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The Reinforcements For Duke's Backcourt

With the departure of two McDonald’s All-American guards, most schools would expect a rebuilding year. This is not the case for Duke, who lost Nolan Smith and Kyrie Irving to the NBA. Mike Krzyzewski has the luxury of two outstanding incoming freshmen in the form of Austin Rivers and Quinn Cook, both of whom are also McDonald’s All-American guards. 

Rivers is considered by many to be the top recruit in the nation and perhaps the best pure scorer to attend Duke since Jay Williams. He has the ability to penetrate at will and also has a consistent jump shot. One of Rivers' biggest question marks is his ability to play defense now that he is competing against people on his talent level. Quinn Cook possesses the talent to handle the ball in a conference where the point guard is key to success. Cook has big shoes to fill because his predecessor Smith averaged 20 points per game while shooting 45% from the field and 35% behind the arc. 

But despite their immense talent, Rivers and Cook will have to compete for playing time with holdovers Seth Curry and Andre Dawkins. Dawkins is purely considered a spot-up shooter with averages of 48% from the field and 43% behind the arc. Curry shot 42% from the field and 44% behind the arc, but his ability to play either guard position will give him the edge to become a starter. He also was impressive in how he stepped up last season during Irving’s injury.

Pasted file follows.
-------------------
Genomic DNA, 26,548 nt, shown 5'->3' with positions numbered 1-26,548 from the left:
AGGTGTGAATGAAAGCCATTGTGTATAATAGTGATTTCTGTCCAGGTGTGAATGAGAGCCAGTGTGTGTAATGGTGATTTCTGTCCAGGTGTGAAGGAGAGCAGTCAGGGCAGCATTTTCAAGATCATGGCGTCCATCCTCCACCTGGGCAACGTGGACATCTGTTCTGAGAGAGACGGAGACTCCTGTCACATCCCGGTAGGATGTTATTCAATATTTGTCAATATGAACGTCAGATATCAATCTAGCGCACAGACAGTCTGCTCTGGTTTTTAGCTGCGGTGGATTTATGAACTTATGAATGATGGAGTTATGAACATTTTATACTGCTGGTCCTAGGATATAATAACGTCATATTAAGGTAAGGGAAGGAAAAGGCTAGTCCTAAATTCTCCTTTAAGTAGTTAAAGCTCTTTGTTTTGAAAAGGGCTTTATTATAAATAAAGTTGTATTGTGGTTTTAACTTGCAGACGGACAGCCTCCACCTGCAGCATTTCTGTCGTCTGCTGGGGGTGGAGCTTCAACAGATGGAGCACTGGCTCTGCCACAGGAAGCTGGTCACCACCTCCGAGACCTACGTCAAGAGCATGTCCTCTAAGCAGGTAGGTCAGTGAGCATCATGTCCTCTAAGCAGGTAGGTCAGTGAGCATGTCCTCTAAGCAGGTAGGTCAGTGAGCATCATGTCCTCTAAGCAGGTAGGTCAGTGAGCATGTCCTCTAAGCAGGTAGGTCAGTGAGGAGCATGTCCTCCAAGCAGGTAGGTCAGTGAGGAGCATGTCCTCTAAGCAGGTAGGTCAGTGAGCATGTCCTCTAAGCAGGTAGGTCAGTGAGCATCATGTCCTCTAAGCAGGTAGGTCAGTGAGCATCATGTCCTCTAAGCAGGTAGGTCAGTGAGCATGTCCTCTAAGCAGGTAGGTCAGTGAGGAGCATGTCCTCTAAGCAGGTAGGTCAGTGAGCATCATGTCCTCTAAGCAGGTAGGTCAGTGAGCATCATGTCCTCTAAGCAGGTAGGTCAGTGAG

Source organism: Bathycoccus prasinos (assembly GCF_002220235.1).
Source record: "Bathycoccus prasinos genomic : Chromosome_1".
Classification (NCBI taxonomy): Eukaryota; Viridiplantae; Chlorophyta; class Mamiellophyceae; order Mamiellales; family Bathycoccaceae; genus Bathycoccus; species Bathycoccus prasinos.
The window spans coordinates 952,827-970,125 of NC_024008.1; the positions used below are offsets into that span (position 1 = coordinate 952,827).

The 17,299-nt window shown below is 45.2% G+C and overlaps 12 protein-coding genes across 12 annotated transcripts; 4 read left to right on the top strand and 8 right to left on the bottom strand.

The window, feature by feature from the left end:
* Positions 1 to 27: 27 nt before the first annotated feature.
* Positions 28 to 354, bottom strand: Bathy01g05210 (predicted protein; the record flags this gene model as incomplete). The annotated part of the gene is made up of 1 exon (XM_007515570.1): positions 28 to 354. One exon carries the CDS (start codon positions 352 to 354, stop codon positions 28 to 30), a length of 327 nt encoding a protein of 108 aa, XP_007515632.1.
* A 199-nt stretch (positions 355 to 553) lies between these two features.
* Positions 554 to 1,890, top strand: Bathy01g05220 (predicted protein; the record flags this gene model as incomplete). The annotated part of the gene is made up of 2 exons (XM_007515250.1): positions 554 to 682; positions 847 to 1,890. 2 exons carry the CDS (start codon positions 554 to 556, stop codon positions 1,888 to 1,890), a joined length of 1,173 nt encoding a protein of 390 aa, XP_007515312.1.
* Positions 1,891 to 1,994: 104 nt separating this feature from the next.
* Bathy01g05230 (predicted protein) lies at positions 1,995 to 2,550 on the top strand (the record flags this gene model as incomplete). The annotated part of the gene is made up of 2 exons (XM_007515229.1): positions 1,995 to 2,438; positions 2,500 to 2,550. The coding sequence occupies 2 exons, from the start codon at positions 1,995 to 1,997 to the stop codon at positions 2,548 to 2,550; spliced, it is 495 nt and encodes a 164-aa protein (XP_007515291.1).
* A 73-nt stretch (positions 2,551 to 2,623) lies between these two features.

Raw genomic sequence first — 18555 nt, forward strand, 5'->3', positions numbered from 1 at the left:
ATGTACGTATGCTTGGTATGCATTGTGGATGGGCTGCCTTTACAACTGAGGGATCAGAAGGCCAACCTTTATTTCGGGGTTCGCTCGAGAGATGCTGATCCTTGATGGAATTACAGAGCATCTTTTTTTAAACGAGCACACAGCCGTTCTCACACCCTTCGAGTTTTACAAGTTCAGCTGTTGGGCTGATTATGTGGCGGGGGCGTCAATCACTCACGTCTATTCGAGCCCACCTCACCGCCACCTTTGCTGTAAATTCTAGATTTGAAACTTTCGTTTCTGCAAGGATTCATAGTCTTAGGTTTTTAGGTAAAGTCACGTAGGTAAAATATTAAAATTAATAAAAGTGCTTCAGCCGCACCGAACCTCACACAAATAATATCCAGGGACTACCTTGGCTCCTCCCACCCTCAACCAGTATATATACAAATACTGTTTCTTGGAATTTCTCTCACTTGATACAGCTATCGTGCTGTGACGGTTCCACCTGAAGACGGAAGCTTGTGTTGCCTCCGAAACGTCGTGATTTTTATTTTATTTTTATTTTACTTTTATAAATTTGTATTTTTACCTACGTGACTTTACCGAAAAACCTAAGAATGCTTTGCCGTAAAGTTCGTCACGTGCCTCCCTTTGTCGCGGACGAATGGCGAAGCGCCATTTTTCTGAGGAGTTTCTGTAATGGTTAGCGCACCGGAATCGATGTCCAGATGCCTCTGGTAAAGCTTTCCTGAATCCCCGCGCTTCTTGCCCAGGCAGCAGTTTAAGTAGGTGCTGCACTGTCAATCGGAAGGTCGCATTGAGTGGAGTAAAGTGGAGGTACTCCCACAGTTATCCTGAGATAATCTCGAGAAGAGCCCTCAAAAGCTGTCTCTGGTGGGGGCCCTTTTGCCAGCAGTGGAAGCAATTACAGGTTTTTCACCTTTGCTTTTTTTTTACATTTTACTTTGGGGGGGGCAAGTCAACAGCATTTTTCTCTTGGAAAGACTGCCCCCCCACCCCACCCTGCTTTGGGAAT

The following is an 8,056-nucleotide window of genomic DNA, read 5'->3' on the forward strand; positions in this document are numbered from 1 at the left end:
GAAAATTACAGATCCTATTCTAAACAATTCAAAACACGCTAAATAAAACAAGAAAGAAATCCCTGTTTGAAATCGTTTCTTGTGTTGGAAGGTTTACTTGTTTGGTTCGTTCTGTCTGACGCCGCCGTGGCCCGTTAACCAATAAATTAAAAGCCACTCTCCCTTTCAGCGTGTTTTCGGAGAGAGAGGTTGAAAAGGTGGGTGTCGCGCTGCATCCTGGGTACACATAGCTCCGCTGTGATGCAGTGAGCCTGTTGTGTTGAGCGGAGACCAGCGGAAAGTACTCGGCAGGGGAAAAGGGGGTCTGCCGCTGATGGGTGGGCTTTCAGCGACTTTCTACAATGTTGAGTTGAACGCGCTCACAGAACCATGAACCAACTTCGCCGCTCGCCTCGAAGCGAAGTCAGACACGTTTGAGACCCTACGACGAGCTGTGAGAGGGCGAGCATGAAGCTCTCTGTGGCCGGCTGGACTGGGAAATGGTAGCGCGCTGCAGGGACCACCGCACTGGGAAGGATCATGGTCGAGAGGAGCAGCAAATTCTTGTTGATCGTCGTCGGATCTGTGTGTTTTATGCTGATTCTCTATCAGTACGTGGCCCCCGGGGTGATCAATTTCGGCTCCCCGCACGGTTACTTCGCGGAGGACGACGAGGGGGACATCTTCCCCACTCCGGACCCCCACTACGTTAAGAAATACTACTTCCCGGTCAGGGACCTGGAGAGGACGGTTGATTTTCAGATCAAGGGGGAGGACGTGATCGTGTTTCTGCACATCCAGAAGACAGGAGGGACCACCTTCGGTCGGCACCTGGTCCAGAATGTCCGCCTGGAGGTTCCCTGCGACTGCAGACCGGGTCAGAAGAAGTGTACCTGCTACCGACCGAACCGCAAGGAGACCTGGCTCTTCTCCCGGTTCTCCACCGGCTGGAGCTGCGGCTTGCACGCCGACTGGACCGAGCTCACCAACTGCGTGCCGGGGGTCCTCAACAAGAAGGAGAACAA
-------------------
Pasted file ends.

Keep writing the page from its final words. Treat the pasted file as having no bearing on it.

Sophomore Tyler Thornton will also be in the mix for backcourt playing time after averaging just under 10 minutes per game last season. Thornton split time with Curry and may have played the best defense on the team. His defensive pressure on the ball allows Duke to capitalize on turnovers, but his inconsistent offensive game limits Duke’s offensive output.

Despite the fact that Duke lost two terrific players, they will most certainly be competitive with the arrival of those two dynamic freshmen. Compared to previous seasons, this Duke backcourt has as much depth of talent and potential as any other backcourt in school history, but they do lack experience. 

The 2008-09 Blue Devils started Gerald Henderson and Smith in the backcourt. Both players did well and their talent carried the team at times as they won the ACC tournament, but failed to make it past the Sweet 16. 

The 1999-00 Blue Devils had a plethora of talent in Jay Williams and Nate James, but a lack of experience prevented them from making it past the Sweet 16 as well. Williams did go on to lead Duke to the 2001 National Championship in the following season.

This year’s Duke backcourt will put their team in a position to win the ACC, but it will be no easy task as North Carolina is a definitive favorite to win the national title. One of the biggest upsides is the fact that Rivers and Cook will certainly show flashes of greatness, but great NCAA teams are led by their guard play and this is Duke’s biggest uncertainty despite its potential to be a strength. With a mixture of Thorton, Curry, Rivers, Cook and Dawkins, the Blue Devils will have a mixture of speed, strength and depth that will make them a dangerous team.


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